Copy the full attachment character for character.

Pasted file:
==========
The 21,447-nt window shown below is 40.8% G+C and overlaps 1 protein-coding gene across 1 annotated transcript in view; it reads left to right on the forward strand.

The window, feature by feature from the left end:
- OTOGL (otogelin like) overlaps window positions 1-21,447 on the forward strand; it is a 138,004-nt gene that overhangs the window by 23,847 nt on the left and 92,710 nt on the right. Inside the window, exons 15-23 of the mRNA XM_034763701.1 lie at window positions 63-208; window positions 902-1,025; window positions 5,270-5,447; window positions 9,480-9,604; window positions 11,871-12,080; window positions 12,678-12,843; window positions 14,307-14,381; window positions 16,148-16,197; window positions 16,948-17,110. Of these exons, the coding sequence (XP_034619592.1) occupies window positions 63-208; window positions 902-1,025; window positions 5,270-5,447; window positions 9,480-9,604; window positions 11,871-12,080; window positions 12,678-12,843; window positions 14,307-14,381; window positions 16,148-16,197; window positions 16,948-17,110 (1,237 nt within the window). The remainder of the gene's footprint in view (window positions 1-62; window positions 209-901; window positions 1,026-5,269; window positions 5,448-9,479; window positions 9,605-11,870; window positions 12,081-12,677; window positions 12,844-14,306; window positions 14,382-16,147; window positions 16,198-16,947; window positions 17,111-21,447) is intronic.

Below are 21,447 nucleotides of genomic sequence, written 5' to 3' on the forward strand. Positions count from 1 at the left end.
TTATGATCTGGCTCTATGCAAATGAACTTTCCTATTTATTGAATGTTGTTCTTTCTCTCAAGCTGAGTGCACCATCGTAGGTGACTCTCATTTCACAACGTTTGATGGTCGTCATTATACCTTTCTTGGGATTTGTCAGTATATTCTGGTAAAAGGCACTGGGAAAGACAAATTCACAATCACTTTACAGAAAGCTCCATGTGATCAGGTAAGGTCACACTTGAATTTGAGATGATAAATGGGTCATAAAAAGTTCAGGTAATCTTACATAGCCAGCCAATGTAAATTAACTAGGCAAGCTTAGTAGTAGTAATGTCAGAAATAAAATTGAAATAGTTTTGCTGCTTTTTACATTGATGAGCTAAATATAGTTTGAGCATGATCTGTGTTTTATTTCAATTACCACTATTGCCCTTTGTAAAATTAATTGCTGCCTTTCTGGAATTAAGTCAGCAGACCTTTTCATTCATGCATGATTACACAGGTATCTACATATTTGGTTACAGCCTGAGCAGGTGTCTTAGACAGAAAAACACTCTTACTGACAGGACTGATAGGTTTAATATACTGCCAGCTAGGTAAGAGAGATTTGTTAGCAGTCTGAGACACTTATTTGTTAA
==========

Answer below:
The 21,447-nt window shown below is 40.8% G+C and overlaps 1 protein-coding gene across 1 annotated transcript in view; it reads left to right on the forward strand.

The window, feature by feature from the left end:
- OTOGL (otogelin like) overlaps window positions 1-21,447 on the forward strand; it is a 138,004-nt gene that overhangs the window by 23,847 nt on the left and 92,710 nt on the right. Inside the window, exons 15-23 of the mRNA XM_034763701.1 lie at window positions 63-208; window positions 902-1,025; window positions 5,270-5,447; window positions 9,480-9,604; window positions 11,871-12,080; window positions 12,678-12,843; window positions 14,307-14,381; window positions 16,148-16,197; window positions 16,948-17,110. Of these exons, the coding sequence (XP_034619592.1) occupies window positions 63-208; window positions 902-1,025; window positions 5,270-5,447; window positions 9,480-9,604; window positions 11,871-12,080; window positions 12,678-12,843; window positions 14,307-14,381; window positions 16,148-16,197; window positions 16,948-17,110 (1,237 nt within the window). The remainder of the gene's footprint in view (window positions 1-62; window positions 209-901; window positions 1,026-5,269; window positions 5,448-9,479; window positions 9,605-11,870; window positions 12,081-12,677; window positions 12,844-14,306; window positions 14,382-16,147; window positions 16,198-16,947; window positions 17,111-21,447) is intronic.

Below are 21,447 nucleotides of genomic sequence, written 5' to 3' on the forward strand. Positions count from 1 at the left end.
TTATGATCTGGCTCTATGCAAATGAACTTTCCTATTTATTGAATGTTGTTCTTTCTCTCAAGCTGAGTGCACCATCGTAGGTGACTCTCATTTCACAACGTTTGATGGTCGTCATTATACCTTTCTTGGGATTTGTCAGTATATTCTGGTAAAAGGCACTGGGAAAGACAAATTCACAATCACTTTACAGAAAGCTCCATGTGATCAGGTAAGGTCACACTTGAATTTGAGATGATAAATGGGTCATAAAAAGTTCAGGTAATCTTACATAGCCAGCCAATGTAAATTAACTAGGCAAGCTTAGTAGTAGTAATGTCAGAAATAAAATTGAAATAGTTTTGCTGCTTTTTACATTGATGAGCTAAATATAGTTTGAGCATGATCTGTGTTTTATTTCAATTACCACTATTGCCCTTTGTAAAATTAATTGCTGCCTTTCTGGAATTAAGTCAGCAGACCTTTTCATTCATGCATGATTACACAGGTATCTACATATTTGGTTACAGCCTGAGCAGGTGTCTTAGACAGAAAAACACTCTTACTGACAGGACTGATAGGTTTAATATACTGCCAGCTAGGTAAGAGAGATTTGTTAGCAGTCTGAGACACTTATTTGTTAA